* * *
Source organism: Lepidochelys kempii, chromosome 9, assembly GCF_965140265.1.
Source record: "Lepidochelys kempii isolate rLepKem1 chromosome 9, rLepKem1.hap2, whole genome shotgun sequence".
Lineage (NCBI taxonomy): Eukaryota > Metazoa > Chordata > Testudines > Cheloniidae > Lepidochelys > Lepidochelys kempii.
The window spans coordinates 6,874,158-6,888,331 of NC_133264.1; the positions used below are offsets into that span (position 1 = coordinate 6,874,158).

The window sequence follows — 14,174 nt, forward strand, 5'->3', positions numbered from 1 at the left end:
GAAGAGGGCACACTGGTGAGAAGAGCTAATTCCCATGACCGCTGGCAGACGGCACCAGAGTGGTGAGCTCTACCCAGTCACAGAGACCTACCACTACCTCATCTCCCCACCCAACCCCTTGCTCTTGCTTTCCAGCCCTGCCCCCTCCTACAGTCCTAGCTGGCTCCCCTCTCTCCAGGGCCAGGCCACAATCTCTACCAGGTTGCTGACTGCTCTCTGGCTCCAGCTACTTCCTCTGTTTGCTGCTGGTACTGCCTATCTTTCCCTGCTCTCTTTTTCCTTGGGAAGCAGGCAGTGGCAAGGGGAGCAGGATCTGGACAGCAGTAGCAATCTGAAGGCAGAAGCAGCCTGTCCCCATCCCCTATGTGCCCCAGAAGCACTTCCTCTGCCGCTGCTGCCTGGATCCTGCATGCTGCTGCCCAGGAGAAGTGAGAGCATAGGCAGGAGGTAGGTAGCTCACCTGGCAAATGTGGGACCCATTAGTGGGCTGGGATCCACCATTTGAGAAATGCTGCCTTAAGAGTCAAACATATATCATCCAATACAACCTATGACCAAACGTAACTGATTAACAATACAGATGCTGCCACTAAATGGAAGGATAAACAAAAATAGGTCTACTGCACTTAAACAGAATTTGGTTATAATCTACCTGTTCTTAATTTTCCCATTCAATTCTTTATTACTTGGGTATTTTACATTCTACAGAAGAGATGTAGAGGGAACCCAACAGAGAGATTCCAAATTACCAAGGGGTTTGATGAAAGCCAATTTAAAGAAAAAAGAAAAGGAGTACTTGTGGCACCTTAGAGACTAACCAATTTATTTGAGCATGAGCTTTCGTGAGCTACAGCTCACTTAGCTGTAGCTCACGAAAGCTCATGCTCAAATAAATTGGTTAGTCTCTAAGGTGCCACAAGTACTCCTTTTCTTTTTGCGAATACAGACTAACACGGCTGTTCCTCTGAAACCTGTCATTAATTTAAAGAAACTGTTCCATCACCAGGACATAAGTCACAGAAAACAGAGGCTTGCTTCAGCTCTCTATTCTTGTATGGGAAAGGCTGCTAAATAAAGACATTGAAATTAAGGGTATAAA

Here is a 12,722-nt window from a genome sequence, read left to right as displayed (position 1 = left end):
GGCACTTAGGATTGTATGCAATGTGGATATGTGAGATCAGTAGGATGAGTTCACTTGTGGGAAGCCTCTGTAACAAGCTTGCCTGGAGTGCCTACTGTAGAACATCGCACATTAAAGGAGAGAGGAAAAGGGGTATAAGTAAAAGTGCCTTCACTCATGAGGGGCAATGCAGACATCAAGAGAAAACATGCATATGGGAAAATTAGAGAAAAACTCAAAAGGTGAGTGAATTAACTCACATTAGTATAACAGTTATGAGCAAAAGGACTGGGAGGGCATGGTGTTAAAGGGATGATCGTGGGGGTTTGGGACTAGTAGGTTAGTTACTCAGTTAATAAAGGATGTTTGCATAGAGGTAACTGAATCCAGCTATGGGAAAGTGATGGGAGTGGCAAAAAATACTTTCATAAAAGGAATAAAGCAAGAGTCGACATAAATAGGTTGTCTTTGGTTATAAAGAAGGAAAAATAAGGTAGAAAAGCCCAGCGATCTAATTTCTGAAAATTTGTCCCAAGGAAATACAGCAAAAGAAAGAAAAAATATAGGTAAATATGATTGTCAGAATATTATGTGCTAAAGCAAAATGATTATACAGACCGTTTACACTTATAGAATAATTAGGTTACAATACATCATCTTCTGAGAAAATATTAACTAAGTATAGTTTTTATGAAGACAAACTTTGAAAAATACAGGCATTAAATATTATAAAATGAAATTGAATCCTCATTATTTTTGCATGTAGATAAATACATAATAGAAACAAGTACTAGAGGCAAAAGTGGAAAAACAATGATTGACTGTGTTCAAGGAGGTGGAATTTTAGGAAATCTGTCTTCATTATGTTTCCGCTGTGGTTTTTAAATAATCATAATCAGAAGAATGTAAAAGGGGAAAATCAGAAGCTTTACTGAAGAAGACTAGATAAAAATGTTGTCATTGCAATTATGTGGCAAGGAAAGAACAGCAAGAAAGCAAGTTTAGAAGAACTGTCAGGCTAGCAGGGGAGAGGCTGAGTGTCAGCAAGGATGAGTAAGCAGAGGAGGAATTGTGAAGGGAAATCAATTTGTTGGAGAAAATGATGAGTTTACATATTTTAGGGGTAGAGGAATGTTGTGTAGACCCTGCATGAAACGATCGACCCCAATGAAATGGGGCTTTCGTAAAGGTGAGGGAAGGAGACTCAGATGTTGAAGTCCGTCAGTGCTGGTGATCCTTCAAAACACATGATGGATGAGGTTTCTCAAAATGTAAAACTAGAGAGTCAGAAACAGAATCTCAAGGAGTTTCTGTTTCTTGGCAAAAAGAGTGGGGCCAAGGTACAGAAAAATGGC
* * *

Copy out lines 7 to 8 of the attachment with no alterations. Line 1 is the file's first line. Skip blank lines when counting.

Here is a 12,722-nt window from a genome sequence, read left to right as displayed (position 1 = left end):
GGCACTTAGGATTGTATGCAATGTGGATATGTGAGATCAGTAGGATGAGTTCACTTGTGGGAAGCCTCTGTAACAAGCTTGCCTGGAGTGCCTACTGTAGAACATCGCACATTAAAGGAGAGAGGAAAAGGGGTATAAGTAAAAGTGCCTTCACTCATGAGGGGCAATGCAGACATCAAGAGAAAACATGCATATGGGAAAATTAGAGAAAAACTCAAAAGGTGAGTGAATTAACTCACATTAGTATAACAGTTATGAGCAAAAGGACTGGGAGGGCATGGTGTTAAAGGGATGATCGTGGGGGTTTGGGACTAGTAGGTTAGTTACTCAGTTAATAAAGGATGTTTGCATAGAGGTAACTGAATCCAGCTATGGGAAAGTGATGGGAGTGGCAAAAAATACTTTCATAAAAGGAATAAAGCAAGAGTCGACATAAATAGGTTGTCTTTGGTTATAAAGAAGGAAAAATAAGGTAGAAAAGCCCAGCGATCTAATTTCTGAAAATTTGTCCCAAGGAAATACAGCAAAAGAAAGAAAAAATATAGGTAAATATGATTGTCAGAATATTATGTGCTAAAGCAAAATGATTATACAGACCGTTTACACTTATAGAATAATTAGGTTACAATACATCATCTTCTGAGAAAATATTAACTAAGTATAGTTTTTATGAAGACAAACTTTGAAAAATACAGGCATTAAATATTATAAAATGAAATTGAATCCTCATTATTTTTGCATGTAGATAAATACATAATAGAAACAAGTACTAGAGGCAAAAGTGGAAAAACAATGATTGACTGTGTTCAAGGAGGTGGAATTTTAGGAAATCTGTCTTCATTATGTTTCCGCTGTGGTTTTTAAATAATCATAATCAGAAGAATGTAAAAGGGGAAAATCAGAAGCTTTACTGAAGAAGACTAGATAAAAATGTTGTCATTGCAATTATGTGGCAAGGAAAGAACAGCAAGAAAGCAAGTTTAGAAGAACTGTCAGGCTAGCAGGGGAGAGGCTGAGTGTCAGCAAGGATGAGTAAGCAGAGGAGGAATTGTGAAGGGAAATCAATTTGTTGGAGAAAATGATGAGTTTACATATTTTAGGGGTAGAGGAATGTTGTGTAGACCCTGCATGAAACGATCGACCCCAATGAAATGGGGCTTTCGTAAAGGTGAGGGAAGGAGACTCAGATGTTGAAGTCCGTCAGTGCTGGTGATCCTTCAAAACACATGATGGATGAGGTTTCTCAAAATGTAAAACTAGAGAGTCAGAAACAGAATCTCAAGGAGTTTCTGTTTCTTGGCAAAAAGAGTGGGGCCAAGGTACAGAAAAATGGC